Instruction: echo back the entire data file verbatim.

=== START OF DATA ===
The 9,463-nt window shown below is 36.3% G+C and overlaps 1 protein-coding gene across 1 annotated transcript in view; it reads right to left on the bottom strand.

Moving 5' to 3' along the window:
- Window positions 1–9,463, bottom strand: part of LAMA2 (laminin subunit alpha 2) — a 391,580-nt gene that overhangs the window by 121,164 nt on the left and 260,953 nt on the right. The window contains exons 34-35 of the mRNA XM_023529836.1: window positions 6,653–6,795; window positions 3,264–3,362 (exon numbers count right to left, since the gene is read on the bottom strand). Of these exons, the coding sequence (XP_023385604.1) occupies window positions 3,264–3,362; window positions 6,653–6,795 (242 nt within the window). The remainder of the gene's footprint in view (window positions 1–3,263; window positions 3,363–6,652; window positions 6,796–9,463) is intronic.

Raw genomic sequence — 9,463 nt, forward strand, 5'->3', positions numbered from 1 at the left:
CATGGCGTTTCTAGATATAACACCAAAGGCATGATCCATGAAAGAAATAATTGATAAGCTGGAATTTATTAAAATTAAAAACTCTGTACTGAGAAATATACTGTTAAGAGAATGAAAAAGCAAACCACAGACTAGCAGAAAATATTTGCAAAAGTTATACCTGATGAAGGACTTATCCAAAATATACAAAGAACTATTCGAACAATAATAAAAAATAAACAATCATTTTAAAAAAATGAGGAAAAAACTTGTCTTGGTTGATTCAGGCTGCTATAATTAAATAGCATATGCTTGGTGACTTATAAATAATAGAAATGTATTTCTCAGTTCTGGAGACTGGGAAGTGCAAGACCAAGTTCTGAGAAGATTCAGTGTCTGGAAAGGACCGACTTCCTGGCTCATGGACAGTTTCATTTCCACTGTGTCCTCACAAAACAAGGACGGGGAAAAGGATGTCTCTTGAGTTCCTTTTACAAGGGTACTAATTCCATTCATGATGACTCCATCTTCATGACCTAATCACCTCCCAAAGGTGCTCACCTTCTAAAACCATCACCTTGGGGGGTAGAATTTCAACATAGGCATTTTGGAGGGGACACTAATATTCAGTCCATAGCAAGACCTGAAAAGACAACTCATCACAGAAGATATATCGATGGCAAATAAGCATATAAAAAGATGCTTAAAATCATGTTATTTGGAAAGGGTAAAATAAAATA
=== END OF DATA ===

The 9,463-nt window shown below is 36.3% G+C and overlaps 1 protein-coding gene across 1 annotated transcript in view; it reads right to left on the bottom strand.

Moving 5' to 3' along the window:
- Window positions 1–9,463, bottom strand: part of LAMA2 (laminin subunit alpha 2) — a 391,580-nt gene that overhangs the window by 121,164 nt on the left and 260,953 nt on the right. The window contains exons 34-35 of the mRNA XM_023529836.1: window positions 6,653–6,795; window positions 3,264–3,362 (exon numbers count right to left, since the gene is read on the bottom strand). Of these exons, the coding sequence (XP_023385604.1) occupies window positions 3,264–3,362; window positions 6,653–6,795 (242 nt within the window). The remainder of the gene's footprint in view (window positions 1–3,263; window positions 3,363–6,652; window positions 6,796–9,463) is intronic.

Raw genomic sequence — 9,463 nt, forward strand, 5'->3', positions numbered from 1 at the left:
CATGGCGTTTCTAGATATAACACCAAAGGCATGATCCATGAAAGAAATAATTGATAAGCTGGAATTTATTAAAATTAAAAACTCTGTACTGAGAAATATACTGTTAAGAGAATGAAAAAGCAAACCACAGACTAGCAGAAAATATTTGCAAAAGTTATACCTGATGAAGGACTTATCCAAAATATACAAAGAACTATTCGAACAATAATAAAAAATAAACAATCATTTTAAAAAAATGAGGAAAAAACTTGTCTTGGTTGATTCAGGCTGCTATAATTAAATAGCATATGCTTGGTGACTTATAAATAATAGAAATGTATTTCTCAGTTCTGGAGACTGGGAAGTGCAAGACCAAGTTCTGAGAAGATTCAGTGTCTGGAAAGGACCGACTTCCTGGCTCATGGACAGTTTCATTTCCACTGTGTCCTCACAAAACAAGGACGGGGAAAAGGATGTCTCTTGAGTTCCTTTTACAAGGGTACTAATTCCATTCATGATGACTCCATCTTCATGACCTAATCACCTCCCAAAGGTGCTCACCTTCTAAAACCATCACCTTGGGGGGTAGAATTTCAACATAGGCATTTTGGAGGGGACACTAATATTCAGTCCATAGCAAGACCTGAAAAGACAACTCATCACAGAAGATATATCGATGGCAAATAAGCATATAAAAAGATGCTTAAAATCATGTTATTTGGAAAGGGTAAAATAAAATA